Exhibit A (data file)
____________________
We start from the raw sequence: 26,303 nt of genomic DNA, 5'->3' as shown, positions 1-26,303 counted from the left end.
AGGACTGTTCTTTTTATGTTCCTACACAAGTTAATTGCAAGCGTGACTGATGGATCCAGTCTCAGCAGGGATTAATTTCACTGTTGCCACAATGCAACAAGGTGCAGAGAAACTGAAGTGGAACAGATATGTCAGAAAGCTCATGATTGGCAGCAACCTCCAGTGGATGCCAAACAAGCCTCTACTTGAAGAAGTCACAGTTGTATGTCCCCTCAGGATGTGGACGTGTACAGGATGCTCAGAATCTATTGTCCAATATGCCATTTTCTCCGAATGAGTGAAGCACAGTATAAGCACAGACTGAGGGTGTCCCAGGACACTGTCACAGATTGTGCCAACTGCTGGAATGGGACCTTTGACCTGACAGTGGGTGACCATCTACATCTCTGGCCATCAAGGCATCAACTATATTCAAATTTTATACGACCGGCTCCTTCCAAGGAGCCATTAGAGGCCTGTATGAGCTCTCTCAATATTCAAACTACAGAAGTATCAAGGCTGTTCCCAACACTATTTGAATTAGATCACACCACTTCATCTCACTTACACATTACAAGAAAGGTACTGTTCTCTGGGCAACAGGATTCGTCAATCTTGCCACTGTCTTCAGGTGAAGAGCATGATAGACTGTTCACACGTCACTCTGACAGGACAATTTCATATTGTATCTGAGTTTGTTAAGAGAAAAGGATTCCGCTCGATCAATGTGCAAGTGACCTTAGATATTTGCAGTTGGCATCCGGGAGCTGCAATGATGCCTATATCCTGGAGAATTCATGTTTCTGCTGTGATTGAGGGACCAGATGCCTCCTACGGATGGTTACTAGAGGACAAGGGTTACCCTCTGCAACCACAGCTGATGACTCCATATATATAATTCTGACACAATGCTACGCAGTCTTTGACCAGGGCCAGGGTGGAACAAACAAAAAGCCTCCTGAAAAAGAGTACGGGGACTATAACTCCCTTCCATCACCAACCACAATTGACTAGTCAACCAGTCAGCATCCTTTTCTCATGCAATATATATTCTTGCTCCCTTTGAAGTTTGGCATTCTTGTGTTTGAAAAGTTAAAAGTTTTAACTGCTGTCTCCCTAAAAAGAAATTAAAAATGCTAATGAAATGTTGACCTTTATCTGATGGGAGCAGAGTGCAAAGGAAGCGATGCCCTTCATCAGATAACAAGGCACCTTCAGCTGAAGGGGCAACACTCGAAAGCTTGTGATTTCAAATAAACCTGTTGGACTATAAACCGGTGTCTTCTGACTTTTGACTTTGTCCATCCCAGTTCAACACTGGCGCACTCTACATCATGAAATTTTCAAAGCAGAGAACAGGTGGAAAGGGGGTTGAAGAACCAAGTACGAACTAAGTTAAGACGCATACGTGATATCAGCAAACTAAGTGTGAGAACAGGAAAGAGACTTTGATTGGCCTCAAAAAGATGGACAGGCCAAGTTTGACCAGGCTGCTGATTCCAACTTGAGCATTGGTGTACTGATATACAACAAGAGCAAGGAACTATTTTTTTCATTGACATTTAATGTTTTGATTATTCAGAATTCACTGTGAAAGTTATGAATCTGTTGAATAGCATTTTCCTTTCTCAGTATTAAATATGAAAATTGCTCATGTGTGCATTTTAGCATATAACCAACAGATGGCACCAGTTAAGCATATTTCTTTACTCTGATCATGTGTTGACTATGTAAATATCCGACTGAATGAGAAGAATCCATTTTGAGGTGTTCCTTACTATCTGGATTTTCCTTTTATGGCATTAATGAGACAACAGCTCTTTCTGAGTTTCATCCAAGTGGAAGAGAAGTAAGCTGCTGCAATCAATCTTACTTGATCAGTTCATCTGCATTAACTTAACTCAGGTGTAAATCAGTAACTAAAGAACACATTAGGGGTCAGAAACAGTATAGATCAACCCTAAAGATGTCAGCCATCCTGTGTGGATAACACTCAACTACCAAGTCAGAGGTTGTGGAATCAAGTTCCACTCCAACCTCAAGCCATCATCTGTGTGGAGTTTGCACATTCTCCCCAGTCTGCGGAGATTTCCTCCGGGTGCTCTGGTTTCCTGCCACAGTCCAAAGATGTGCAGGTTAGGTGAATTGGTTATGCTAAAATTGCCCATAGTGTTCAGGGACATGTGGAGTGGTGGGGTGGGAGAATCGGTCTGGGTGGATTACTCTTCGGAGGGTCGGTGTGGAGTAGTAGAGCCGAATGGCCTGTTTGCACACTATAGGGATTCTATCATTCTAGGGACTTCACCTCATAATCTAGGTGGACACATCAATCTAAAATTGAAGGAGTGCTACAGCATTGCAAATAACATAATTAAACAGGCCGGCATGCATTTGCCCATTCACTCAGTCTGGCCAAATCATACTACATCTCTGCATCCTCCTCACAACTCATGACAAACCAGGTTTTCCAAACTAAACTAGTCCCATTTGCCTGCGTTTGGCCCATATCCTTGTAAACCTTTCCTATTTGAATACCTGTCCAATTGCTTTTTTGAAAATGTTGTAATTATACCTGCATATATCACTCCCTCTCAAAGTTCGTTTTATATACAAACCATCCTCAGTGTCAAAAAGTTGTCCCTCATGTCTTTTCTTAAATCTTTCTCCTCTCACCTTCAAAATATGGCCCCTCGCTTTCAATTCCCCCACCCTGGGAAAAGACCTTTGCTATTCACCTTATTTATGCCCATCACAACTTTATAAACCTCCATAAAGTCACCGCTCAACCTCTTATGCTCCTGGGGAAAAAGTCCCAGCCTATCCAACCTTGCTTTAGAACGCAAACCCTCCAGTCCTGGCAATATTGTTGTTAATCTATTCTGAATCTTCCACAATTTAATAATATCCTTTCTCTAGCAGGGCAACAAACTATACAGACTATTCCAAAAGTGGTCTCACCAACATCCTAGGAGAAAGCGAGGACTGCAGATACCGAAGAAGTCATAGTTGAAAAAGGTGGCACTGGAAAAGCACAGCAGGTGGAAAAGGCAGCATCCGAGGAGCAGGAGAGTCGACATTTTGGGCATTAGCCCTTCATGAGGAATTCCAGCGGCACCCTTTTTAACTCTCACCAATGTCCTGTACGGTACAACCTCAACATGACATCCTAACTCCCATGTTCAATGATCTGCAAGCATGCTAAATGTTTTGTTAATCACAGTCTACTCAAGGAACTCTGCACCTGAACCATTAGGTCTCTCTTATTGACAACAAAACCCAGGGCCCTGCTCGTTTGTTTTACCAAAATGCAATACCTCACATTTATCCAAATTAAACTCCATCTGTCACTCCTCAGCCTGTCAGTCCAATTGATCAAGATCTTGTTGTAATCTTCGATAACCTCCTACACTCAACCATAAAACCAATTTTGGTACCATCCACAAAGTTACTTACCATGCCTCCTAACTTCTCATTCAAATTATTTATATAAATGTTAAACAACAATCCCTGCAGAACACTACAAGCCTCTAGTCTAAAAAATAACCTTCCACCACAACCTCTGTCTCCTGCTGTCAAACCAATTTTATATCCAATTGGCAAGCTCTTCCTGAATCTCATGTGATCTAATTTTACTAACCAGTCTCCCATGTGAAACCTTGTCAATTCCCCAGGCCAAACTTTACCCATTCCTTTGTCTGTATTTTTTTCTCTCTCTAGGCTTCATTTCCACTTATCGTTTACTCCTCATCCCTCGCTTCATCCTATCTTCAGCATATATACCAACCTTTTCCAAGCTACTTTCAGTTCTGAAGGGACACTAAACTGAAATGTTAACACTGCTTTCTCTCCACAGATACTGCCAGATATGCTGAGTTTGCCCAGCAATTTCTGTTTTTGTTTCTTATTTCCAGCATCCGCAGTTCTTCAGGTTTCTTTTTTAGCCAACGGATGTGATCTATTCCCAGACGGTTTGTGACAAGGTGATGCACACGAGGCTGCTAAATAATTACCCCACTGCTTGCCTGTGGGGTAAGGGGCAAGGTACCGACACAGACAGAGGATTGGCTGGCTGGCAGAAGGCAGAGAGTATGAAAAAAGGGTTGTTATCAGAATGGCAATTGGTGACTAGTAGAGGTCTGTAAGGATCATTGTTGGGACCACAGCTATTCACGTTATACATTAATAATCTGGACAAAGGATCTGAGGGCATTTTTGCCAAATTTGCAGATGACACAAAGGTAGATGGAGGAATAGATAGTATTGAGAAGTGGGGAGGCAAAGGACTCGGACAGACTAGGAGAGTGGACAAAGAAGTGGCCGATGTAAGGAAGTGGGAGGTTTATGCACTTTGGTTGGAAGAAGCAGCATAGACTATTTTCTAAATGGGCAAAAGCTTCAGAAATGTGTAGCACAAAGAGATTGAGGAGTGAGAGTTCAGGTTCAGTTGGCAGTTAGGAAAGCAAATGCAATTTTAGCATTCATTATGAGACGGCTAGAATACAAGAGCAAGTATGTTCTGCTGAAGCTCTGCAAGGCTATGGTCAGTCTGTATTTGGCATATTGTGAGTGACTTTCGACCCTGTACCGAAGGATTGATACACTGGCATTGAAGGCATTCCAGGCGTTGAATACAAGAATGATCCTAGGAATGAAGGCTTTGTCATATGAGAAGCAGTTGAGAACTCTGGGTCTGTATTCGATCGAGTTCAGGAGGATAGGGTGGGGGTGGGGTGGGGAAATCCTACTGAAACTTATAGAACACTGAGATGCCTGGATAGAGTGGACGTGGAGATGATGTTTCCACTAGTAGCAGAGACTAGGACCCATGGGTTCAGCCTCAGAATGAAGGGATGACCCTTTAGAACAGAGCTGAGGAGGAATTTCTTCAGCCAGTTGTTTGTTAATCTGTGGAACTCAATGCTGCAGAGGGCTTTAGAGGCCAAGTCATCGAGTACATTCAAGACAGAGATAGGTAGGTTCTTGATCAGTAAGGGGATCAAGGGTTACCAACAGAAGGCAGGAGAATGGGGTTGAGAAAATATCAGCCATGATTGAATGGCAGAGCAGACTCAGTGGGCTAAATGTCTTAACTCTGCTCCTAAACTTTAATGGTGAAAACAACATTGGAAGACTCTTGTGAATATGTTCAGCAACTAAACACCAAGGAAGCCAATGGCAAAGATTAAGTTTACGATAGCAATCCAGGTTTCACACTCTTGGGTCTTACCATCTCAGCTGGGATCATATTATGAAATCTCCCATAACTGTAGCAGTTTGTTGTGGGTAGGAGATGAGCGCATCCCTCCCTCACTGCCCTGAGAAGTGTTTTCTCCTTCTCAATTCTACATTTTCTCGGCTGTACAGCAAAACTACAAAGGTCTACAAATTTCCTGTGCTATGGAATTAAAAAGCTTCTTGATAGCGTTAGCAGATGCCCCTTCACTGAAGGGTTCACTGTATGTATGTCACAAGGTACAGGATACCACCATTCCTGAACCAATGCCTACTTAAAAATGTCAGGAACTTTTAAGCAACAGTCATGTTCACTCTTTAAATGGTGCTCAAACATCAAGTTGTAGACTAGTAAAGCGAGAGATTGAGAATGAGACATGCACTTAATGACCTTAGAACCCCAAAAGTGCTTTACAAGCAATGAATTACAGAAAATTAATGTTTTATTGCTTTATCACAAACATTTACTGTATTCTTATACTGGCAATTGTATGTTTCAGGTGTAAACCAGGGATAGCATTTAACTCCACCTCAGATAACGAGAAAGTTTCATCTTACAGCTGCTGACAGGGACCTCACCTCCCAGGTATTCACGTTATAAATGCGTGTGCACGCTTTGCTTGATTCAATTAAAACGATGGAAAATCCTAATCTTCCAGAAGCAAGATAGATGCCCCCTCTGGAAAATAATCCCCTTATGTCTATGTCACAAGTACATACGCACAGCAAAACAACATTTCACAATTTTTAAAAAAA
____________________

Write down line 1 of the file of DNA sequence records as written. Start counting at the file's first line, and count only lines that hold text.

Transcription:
We start from the raw sequence: 26,303 nt of genomic DNA, 5'->3' as shown, positions 1-26,303 counted from the left end.